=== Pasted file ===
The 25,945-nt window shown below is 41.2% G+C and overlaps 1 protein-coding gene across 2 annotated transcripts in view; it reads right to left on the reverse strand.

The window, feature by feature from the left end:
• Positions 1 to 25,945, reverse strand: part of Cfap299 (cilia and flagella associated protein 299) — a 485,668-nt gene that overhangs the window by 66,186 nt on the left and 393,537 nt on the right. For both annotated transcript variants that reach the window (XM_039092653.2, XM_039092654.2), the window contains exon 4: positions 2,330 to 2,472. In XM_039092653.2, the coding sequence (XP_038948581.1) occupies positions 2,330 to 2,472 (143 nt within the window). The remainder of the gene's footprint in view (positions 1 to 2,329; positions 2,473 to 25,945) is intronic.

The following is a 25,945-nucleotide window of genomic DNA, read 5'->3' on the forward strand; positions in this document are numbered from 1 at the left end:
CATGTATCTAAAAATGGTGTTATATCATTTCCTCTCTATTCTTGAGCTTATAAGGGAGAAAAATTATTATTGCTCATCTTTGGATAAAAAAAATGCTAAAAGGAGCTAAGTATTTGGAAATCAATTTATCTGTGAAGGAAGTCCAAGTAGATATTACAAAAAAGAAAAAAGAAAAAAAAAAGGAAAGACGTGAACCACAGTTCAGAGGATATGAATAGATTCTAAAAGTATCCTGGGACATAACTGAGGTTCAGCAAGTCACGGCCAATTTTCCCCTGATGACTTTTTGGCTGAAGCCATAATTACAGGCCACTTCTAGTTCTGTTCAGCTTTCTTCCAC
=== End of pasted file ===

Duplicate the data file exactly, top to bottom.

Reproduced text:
The 25,945-nt window shown below is 41.2% G+C and overlaps 1 protein-coding gene across 2 annotated transcripts in view; it reads right to left on the reverse strand.

The window, feature by feature from the left end:
• Positions 1 to 25,945, reverse strand: part of Cfap299 (cilia and flagella associated protein 299) — a 485,668-nt gene that overhangs the window by 66,186 nt on the left and 393,537 nt on the right. For both annotated transcript variants that reach the window (XM_039092653.2, XM_039092654.2), the window contains exon 4: positions 2,330 to 2,472. In XM_039092653.2, the coding sequence (XP_038948581.1) occupies positions 2,330 to 2,472 (143 nt within the window). The remainder of the gene's footprint in view (positions 1 to 2,329; positions 2,473 to 25,945) is intronic.

The following is a 25,945-nucleotide window of genomic DNA, read 5'->3' on the forward strand; positions in this document are numbered from 1 at the left end:
CATGTATCTAAAAATGGTGTTATATCATTTCCTCTCTATTCTTGAGCTTATAAGGGAGAAAAATTATTATTGCTCATCTTTGGATAAAAAAAATGCTAAAAGGAGCTAAGTATTTGGAAATCAATTTATCTGTGAAGGAAGTCCAAGTAGATATTACAAAAAAGAAAAAAGAAAAAAAAAAGGAAAGACGTGAACCACAGTTCAGAGGATATGAATAGATTCTAAAAGTATCCTGGGACATAACTGAGGTTCAGCAAGTCACGGCCAATTTTCCCCTGATGACTTTTTGGCTGAAGCCATAATTACAGGCCACTTCTAGTTCTGTTCAGCTTTCTTCCAC